We have also 'taken the pledge' in support of the work of eminent educational researchers University College London (UCL), which confirms what academics have known for years: enquiry-based, mixed-attainment teaching leads to the fastest progress, best conduct, highest esteem, and greatest self-confidence for children.

In an established school it is difficult to challenge the status quo and 'received wisdoms' based on parents' own experiences of how schools were organised in the past. However, recent research from John Hattie (Visible Learning) found that teaching pupils different materials in strict attainment sets has one of the weakest impacts of everything a teacher might do in terms of pupils' progress and attainment. 

We have also considered Schreen & Bosker's work on school effectiveness:
 Scheeren & Bosker's work on school effectiveness
This work also found no positive impact of grouping pupils by attainment, even though it can be hard to challenge some parents and carers' intuitions that this 'must' be the best way to improve pupils' progress and experience at school as this may reflect their own experience of attending school; however, at Houlton we have the great privilege of being able to start from the evidence, including that considered in this recent article from the Chartered College of Teaching, rather than crooked thinking and wonky intuitions... and we have!

A prospective parent recently asked our Principal, 'When will you set the children so that they can be really pushed?'. This crooked premise is understandable in Rugby borough, one of few districts in the country where there remains an 11+ examination and selective (grammar) schools.

The answer? We never will as successive research finds that this way of working does not support progress, and even hinders it in most cases. In fact, in mixed-attainment groups pupils make between six months and a year's more progress across Year 7-11. Of at least equal importance is that pupils were also happier, less stressed and much less anxious when grouped in mixed-attainment classes. 

Our brains are wired to work best when we are happy 

Doug Lemov quotes the above from Shawn Anchor's 'The Happiness Advantage' (2005) - and we couldn't agree more! Happy children are successful children - we never underestimate the power of climate and culture here at Houlton.

Our curriculum is complemented by a programme for our highest attaining pupils, who are offered the opportunity to take part in the national Brilliant Club scholars' programme throughout Key Stage 3 - university-style investigations, delivered by PhD students, including visits to prestigious universities and the opportunity to have essays graded by university professors.

Pupils will continue to be immersed in a culture of high quality speaking, reading, thinking, doing and listening together - we're one Houlton family, not sheep, crudely separated into different pastures simply because it may make life a little easier for the shepherds. Happy children are successful children. There's no secret formula - it's as simple as that.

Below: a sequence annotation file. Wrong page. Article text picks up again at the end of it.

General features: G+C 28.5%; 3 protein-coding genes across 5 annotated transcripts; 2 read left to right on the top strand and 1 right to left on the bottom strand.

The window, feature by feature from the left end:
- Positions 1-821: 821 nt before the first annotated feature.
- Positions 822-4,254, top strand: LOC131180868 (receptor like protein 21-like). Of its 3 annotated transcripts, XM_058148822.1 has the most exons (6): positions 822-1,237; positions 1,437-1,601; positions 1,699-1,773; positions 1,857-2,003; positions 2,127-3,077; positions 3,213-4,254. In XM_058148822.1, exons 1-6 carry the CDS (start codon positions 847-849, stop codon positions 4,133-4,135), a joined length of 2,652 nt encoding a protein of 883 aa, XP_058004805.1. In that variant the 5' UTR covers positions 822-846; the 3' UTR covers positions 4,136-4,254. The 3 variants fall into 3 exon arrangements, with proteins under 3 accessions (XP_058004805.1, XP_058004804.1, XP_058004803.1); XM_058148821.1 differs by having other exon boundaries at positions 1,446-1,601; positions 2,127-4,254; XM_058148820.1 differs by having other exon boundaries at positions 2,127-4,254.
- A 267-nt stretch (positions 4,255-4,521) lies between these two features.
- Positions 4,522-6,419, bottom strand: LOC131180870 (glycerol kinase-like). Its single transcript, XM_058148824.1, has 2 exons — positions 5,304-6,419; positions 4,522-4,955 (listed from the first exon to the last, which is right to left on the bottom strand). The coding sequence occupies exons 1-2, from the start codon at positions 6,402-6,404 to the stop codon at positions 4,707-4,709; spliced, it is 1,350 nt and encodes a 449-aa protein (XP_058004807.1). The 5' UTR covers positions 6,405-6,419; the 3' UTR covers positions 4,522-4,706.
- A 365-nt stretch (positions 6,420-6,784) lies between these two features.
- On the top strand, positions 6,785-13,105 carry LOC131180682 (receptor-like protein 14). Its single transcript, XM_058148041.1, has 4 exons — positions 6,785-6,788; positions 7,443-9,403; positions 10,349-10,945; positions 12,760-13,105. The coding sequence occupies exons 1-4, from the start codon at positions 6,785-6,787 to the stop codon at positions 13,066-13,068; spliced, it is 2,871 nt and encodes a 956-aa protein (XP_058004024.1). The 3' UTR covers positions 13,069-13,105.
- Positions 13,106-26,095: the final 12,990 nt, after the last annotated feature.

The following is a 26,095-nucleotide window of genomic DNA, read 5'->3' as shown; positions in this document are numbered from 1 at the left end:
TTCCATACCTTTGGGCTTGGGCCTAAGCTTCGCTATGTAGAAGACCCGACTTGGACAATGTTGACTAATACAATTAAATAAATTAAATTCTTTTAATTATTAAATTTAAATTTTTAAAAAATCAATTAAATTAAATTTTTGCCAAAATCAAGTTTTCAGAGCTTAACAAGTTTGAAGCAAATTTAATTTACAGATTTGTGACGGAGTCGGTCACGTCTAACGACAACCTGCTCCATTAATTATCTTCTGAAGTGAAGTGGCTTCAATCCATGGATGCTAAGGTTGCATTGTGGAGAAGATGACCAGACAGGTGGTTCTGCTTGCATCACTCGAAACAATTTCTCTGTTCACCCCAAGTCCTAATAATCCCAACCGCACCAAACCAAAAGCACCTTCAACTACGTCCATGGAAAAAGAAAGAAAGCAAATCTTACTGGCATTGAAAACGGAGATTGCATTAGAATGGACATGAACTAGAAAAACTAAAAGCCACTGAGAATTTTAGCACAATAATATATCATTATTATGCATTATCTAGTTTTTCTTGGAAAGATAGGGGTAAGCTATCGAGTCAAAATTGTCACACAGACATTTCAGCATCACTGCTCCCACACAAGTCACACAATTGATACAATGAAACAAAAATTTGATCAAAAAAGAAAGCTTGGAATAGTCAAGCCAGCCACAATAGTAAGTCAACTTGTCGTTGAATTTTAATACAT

Principal McCulley's vision for our family's energetic and immersive curriculum is inspired by impressive, research-led great thinking, such as that from Mary Myatt and Professor Dame Alison Peacock. All teaching at Houlton encourages 'deep learning without limits' through our use of 'the Big Question', which has curiosity and story-telling at its heart. Children acquire knowledge through investigation and then revisit key facts and skills throughout the academic year/key stage so that memorability and skilful encoding within the brain becomes second nature.

Eminent Cognitive Psychologist Daniel T Willingham once wrote, 'Our brains privilege story...human beings are curious. Thinking is hard'. But we know that children like challenge so long at the threat is low. We provide a safe space for children to think hard and evolve into the young adults they become by the time they leave us in Year 13.

Our full Curriculum Policy can be found on our Policies page, here.


Home learning is an important part of pupils' journey towards adulthood, towards independence and of their preparation for the world of work. Home learning is not an 'add on', but is, rather, an integral part of our delivery of the curriculum as well as being and an essential part of reviewing learning, or preparing for learning that is yet to come (flipped learning). Homework is scheduled according to our Homework Timetable, which sets out the maximum homework your child may receive:

Homework Timetable

Co-curricular Offer

Our co-curricular offer is an integral part of our personal development and LORIC programmes and will support our development of each and every individual.  As part of tending our Houlton family, we believe it is important that all pupils’ skills and interests are nurtured and developed inside and outside of the classroom. Our offer is available before school, at lunchtime and after school. You can find out more and see our timetable of clubs and activities here. There are more than 70 opportunities for pupils each fortnight and all pupils are expected to participate in at least one co-curricular activity a fortnight, with many attending one or more every day!


Sixth Form (Years 12 and 13)